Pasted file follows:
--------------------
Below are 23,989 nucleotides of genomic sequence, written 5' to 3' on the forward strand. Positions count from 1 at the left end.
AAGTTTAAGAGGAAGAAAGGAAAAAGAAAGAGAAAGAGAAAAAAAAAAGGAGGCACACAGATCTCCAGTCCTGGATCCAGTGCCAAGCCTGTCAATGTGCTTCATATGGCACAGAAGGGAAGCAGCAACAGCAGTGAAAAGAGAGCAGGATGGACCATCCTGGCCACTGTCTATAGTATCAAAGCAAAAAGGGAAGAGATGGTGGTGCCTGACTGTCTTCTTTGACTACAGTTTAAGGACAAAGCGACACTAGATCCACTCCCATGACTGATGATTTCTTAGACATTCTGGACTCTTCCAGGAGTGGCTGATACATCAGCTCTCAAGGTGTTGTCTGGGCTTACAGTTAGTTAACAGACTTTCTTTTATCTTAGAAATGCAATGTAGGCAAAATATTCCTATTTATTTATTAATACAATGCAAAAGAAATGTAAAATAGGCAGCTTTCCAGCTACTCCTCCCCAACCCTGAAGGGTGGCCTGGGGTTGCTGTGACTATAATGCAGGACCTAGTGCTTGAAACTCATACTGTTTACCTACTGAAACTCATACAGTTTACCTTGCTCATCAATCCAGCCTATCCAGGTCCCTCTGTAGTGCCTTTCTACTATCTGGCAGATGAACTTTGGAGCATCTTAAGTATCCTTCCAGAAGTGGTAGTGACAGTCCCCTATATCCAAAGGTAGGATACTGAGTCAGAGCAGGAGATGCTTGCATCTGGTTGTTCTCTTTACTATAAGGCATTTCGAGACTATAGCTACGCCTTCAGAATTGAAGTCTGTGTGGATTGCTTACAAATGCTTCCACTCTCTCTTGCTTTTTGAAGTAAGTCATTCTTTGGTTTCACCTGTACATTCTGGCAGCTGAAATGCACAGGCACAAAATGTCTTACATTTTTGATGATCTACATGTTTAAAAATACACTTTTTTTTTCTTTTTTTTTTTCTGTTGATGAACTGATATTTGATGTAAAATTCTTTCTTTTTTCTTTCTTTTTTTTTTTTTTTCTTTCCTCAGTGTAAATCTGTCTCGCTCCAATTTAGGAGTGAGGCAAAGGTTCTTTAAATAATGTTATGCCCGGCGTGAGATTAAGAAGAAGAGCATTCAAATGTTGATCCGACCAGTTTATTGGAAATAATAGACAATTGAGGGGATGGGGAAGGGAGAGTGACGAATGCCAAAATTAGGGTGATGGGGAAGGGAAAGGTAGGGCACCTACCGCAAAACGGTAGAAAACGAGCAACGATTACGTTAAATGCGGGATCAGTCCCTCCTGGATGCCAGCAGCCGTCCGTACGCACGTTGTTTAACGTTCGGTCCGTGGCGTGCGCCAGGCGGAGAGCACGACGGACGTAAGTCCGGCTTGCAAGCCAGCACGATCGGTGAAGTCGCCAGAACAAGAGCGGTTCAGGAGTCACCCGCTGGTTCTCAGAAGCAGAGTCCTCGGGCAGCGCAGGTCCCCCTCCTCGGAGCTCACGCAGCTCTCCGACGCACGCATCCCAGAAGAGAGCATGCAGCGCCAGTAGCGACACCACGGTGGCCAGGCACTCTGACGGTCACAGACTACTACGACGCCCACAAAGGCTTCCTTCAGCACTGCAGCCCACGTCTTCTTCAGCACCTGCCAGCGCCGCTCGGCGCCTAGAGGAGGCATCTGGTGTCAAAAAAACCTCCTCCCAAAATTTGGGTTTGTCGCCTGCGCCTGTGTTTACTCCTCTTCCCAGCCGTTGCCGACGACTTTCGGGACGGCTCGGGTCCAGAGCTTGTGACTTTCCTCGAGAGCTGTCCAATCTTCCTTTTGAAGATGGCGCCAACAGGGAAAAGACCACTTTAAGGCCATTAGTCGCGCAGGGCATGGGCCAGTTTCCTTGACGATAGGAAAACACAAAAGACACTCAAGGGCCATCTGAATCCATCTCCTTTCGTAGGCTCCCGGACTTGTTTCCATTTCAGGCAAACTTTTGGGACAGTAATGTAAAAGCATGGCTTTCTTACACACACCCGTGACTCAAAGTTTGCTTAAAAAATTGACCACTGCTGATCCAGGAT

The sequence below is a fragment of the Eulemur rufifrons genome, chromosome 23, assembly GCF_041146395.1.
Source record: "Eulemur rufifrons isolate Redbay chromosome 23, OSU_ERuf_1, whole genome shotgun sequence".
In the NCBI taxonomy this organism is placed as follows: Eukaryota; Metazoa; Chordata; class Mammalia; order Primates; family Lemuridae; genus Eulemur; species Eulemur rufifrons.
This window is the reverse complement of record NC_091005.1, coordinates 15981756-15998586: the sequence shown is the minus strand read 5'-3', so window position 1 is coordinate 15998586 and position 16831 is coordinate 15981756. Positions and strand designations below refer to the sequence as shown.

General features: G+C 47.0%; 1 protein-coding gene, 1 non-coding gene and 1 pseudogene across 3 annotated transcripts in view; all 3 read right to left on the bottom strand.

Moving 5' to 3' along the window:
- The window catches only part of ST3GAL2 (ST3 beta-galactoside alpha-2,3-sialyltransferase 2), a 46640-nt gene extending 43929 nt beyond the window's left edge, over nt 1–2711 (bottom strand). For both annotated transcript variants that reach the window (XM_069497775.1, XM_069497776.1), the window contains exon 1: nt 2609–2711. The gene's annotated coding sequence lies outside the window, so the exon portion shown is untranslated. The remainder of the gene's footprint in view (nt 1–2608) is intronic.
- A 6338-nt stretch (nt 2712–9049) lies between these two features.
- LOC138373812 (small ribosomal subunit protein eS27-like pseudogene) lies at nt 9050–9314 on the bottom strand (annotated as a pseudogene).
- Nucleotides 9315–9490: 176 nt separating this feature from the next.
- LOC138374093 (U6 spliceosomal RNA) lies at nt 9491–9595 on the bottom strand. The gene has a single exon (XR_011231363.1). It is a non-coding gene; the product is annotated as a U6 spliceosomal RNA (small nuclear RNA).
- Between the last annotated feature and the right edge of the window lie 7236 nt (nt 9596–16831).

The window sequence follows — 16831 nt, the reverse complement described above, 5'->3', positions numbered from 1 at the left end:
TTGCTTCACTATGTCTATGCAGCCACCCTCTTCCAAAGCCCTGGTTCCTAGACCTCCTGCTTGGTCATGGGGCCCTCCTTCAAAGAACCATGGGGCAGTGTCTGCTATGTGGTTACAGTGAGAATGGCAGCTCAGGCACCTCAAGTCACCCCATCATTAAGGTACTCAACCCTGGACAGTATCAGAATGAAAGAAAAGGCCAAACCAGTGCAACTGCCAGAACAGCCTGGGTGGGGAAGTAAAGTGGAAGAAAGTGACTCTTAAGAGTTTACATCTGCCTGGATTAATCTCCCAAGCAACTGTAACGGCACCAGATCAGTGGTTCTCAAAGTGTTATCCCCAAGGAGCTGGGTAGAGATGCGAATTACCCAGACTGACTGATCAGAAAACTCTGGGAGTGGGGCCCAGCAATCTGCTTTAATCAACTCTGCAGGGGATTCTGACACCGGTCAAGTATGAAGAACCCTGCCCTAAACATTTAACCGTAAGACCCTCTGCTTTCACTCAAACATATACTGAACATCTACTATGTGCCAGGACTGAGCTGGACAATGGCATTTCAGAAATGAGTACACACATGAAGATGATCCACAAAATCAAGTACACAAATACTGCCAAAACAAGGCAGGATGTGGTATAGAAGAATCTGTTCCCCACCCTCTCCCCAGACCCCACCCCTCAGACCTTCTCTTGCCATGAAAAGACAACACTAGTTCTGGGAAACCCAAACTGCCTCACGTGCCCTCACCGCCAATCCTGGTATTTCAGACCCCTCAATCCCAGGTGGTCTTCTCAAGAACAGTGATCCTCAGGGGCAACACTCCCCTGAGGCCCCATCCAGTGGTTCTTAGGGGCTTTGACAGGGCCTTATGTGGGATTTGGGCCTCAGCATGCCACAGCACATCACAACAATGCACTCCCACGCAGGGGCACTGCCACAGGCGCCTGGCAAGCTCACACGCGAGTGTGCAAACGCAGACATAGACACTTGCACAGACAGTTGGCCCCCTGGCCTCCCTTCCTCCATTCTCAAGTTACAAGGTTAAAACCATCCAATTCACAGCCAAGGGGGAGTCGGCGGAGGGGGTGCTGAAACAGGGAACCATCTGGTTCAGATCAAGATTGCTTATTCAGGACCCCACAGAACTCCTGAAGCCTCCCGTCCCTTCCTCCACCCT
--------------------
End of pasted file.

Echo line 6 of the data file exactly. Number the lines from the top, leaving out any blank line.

This window is the reverse complement of record NC_091005.1, coordinates 15981756-15998586: the sequence shown is the minus strand read 5'-3', so window position 1 is coordinate 15998586 and position 16831 is coordinate 15981756. Positions and strand designations below refer to the sequence as shown.